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Report, 2015

Sex effects of dioecious plants on interactions with insects

Karlsson Moritz, Kim


Bioenergy forestry is a viable alternative to fossil fuels, providing a mean to reduce net carbon emissions and thus our impact on climate change. It is therefore important that bioenergy production is not hampered by herbivory. If plants with certain traits can be chosen to maximize biological control, bioenergy forestry can become an even more potent and sustainable practice. The aim of my project is to investigate what effects sex in a bioenergy crop has on multitrophic interactions and pollinator attraction. Plant sex effects will be investigated using the dioecious Salix viminalis (Salicaceae), commonly grown in plantations in Sweden, Germany, Denmark, Great Britain and a few more European countries. The project will describe how plant sex affects ecosystem services provided by this crop (biological control and pollination), and through that the potential to increase these ecosystem services through selecting or combining clones of either sex. While the results will be easily applied knowledge, my project will also expand our general knowledge of plant sex effects; multitrophic interactions between plants and insects and among insects are barely described. Insect species under study will be a herbivorous beetle (Phratora vulgatissima, Coleoptera), an omnivorous predatory bug (Anthocoris nemorum, Hemiptera), and a parasitoid wasp (Perilitus brevicollis, Hymenoptera). I will use these species in a series of field- and laboratory based experiments. In addition, plant sex effects on pollinator attraction will be tested in the field experiments through observing flower visitation rates and recording berry production in adjacent woodland strawberries, Fragaria vesca. The aim of this essay is to compile (i) an overview of previous work performed on, or otherwise relevant to, plant sex effects on interactions with animals and (ii) necessary information on the study system that I will use in the planned experiments.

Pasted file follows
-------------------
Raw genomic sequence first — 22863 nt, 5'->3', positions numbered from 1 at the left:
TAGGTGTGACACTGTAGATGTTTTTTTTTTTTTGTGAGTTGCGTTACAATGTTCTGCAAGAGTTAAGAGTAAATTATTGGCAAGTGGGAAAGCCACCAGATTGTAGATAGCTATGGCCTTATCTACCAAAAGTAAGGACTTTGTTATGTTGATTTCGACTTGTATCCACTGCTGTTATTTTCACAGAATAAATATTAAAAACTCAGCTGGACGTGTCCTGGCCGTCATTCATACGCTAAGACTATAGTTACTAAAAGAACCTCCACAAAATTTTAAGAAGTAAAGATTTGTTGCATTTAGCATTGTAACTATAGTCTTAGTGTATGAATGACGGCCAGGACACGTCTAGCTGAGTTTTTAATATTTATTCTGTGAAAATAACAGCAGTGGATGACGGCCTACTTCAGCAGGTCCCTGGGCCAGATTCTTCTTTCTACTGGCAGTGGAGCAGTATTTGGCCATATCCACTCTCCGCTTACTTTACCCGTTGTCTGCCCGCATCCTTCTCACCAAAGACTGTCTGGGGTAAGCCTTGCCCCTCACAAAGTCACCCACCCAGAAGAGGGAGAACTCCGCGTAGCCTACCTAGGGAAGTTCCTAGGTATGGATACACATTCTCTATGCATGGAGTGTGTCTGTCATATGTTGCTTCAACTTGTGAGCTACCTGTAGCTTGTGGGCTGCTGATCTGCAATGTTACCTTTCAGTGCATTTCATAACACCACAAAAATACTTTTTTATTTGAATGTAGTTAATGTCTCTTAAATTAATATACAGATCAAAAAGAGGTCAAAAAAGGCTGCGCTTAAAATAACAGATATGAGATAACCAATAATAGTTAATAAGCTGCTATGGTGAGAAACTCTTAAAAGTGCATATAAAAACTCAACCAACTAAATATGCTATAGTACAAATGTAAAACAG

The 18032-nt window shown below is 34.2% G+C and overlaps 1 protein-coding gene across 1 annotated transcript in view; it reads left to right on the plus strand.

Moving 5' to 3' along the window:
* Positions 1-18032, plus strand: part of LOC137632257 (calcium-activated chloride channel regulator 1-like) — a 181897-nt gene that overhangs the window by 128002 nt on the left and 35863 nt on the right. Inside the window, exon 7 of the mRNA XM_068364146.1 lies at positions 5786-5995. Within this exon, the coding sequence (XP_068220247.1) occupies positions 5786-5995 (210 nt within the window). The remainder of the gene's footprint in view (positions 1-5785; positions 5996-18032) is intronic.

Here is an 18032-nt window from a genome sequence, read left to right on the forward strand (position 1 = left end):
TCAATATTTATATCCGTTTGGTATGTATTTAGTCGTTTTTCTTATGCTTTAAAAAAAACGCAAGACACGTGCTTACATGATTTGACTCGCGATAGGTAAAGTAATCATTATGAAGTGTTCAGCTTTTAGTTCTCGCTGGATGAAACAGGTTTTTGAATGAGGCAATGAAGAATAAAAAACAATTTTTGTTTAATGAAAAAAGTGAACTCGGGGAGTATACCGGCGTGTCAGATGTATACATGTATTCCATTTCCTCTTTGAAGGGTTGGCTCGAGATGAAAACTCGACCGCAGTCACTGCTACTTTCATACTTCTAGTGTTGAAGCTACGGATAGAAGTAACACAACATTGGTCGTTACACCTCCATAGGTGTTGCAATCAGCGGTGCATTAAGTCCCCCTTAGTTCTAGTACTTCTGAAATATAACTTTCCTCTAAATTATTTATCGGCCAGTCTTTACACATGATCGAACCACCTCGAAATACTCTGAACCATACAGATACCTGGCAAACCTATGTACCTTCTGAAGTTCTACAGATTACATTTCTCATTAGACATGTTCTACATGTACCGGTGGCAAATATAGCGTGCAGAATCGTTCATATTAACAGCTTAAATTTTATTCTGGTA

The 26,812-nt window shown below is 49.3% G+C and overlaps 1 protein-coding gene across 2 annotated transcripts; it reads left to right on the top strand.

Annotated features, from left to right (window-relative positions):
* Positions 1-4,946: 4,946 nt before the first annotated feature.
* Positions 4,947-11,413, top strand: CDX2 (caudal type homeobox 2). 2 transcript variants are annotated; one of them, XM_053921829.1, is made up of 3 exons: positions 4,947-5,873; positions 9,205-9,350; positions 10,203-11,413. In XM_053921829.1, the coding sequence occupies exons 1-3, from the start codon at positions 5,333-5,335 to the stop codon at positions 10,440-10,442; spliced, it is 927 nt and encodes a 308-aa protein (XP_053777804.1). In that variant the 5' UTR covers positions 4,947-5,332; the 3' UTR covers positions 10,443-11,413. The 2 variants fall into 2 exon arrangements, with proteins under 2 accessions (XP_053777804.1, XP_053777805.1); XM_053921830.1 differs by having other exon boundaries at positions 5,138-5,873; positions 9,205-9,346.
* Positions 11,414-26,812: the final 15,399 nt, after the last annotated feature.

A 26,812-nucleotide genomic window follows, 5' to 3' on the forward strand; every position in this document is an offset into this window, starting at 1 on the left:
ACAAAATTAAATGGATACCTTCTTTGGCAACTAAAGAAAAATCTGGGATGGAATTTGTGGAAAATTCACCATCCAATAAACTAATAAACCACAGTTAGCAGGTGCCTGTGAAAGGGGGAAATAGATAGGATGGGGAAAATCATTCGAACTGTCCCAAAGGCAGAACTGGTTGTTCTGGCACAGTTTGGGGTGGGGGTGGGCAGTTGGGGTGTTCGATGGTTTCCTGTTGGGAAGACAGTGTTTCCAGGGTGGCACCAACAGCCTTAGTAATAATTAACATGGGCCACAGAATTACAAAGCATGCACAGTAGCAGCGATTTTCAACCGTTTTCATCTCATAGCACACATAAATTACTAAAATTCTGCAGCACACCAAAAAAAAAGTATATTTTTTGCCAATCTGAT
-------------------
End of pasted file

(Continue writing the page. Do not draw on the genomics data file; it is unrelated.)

Salix; plant sex; trophic interactions

Published in

Introductory research essay (Department of Ecology, SLU)
2015, number: 2015, pages: 18
Publisher: Department of Ecology, Swedish University of Agricultural Sciences

Authors' information

Karlsson Moritz, Kim (Karlsson Moritz, Kim)
Swedish University of Agricultural Sciences, Department of Ecology

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